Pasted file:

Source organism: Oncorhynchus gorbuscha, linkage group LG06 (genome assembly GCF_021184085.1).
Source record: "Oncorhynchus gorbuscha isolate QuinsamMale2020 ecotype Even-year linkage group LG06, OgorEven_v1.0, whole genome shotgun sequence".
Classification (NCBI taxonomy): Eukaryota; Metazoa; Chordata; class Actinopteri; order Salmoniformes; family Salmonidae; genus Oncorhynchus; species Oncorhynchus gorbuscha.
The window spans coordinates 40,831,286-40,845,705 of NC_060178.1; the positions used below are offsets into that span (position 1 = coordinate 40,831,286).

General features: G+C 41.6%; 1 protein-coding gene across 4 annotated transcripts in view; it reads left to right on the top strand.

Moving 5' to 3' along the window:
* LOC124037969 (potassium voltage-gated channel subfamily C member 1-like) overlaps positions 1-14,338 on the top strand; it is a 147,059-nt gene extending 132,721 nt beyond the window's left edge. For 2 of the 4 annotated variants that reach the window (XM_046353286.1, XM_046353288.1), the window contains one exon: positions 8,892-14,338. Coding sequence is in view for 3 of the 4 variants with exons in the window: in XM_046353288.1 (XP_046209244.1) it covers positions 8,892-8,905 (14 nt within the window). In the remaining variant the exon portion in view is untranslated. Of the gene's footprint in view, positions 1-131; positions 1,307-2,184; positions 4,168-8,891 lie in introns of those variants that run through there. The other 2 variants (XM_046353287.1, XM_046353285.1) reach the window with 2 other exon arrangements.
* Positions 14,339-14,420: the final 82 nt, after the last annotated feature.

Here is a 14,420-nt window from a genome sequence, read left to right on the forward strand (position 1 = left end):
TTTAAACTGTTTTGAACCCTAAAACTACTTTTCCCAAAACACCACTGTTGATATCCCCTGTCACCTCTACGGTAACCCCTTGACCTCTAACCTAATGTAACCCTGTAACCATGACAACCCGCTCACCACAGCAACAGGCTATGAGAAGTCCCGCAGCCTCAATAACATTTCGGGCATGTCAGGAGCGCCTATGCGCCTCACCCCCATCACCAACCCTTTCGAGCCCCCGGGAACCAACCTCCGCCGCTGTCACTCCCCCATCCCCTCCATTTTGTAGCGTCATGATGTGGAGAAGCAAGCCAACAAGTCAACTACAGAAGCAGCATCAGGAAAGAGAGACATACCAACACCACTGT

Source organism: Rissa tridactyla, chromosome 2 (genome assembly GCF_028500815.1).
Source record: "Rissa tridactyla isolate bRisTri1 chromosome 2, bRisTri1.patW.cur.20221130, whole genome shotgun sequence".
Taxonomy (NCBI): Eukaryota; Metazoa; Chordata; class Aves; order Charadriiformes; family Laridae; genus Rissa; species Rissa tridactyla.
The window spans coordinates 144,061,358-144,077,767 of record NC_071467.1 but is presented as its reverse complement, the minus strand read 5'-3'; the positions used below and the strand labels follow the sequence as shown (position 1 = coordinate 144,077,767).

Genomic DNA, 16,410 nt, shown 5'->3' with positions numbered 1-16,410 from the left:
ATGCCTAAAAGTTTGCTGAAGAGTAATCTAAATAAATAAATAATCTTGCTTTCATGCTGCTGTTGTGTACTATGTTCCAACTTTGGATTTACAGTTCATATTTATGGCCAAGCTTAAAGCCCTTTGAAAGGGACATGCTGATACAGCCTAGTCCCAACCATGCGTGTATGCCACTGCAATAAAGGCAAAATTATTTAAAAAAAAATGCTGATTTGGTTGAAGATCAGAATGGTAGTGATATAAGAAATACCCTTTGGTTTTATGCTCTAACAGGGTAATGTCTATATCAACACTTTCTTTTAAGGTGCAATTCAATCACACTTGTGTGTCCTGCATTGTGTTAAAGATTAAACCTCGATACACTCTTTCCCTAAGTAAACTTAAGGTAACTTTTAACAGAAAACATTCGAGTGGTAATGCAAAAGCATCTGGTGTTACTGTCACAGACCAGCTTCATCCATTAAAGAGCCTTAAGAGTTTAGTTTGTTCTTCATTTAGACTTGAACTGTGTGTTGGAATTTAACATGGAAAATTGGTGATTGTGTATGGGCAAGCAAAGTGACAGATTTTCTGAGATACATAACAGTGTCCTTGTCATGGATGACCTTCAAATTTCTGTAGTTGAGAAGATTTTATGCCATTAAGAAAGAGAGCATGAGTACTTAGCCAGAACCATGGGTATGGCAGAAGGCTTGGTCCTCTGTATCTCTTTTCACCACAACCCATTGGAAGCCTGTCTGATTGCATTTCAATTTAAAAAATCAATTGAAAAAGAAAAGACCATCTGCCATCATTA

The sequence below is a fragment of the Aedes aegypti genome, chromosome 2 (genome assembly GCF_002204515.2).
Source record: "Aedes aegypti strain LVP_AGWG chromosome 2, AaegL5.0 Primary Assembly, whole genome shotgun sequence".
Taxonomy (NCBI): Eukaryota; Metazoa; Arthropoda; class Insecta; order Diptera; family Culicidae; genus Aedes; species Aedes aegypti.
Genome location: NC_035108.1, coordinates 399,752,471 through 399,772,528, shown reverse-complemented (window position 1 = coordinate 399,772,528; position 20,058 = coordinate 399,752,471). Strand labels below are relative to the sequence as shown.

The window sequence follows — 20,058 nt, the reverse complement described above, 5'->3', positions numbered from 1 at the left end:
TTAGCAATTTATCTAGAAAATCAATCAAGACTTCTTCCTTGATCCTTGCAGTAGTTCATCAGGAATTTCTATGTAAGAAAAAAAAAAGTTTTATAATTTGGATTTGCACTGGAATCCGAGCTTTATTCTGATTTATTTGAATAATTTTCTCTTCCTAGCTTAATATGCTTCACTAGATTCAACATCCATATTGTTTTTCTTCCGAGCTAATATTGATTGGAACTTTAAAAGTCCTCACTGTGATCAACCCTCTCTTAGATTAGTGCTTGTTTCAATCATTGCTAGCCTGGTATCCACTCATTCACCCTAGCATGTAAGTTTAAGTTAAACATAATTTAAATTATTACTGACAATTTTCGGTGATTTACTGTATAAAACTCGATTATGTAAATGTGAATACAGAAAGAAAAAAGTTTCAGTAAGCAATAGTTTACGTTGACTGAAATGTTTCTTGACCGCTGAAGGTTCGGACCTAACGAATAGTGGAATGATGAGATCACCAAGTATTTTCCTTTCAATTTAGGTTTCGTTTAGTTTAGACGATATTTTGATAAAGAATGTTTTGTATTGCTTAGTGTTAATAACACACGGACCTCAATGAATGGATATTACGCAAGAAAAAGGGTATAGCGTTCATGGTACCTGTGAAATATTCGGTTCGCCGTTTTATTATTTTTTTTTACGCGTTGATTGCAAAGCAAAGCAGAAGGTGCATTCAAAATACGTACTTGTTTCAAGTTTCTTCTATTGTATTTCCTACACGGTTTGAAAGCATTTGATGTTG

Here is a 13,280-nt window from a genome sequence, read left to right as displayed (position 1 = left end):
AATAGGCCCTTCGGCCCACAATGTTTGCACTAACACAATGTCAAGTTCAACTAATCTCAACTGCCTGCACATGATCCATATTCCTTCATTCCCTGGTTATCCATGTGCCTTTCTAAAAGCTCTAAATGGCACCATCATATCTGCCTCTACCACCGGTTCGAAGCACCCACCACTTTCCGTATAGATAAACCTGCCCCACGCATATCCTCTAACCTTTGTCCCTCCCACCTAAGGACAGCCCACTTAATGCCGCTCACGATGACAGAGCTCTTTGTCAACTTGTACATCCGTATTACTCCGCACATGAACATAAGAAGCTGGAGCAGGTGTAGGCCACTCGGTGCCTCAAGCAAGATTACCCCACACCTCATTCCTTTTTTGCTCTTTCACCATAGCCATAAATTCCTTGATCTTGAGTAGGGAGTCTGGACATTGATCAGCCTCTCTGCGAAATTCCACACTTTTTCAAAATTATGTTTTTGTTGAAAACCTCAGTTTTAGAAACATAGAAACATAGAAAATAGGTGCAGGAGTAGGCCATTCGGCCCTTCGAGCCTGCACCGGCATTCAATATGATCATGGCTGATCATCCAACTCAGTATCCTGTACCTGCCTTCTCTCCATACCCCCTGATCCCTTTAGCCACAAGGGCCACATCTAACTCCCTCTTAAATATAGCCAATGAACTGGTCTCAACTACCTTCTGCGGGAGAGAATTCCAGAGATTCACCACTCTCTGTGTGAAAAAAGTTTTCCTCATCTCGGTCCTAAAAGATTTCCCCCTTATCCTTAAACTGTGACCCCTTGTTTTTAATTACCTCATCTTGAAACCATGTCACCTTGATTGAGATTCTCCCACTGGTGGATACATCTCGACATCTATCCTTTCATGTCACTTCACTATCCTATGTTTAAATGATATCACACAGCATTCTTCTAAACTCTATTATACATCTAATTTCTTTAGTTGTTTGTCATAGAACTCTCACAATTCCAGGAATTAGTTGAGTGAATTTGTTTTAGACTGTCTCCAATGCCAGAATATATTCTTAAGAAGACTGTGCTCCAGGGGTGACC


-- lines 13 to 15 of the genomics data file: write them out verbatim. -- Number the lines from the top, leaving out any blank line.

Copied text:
Taxonomy (NCBI): Eukaryota; Metazoa; Chordata; class Aves; order Charadriiformes; family Laridae; genus Rissa; species Rissa tridactyla.
The window spans coordinates 144,061,358-144,077,767 of record NC_071467.1 but is presented as its reverse complement, the minus strand read 5'-3'; the positions used below and the strand labels follow the sequence as shown (position 1 = coordinate 144,077,767).

Genomic DNA, 16,410 nt, shown 5'->3' with positions numbered 1-16,410 from the left: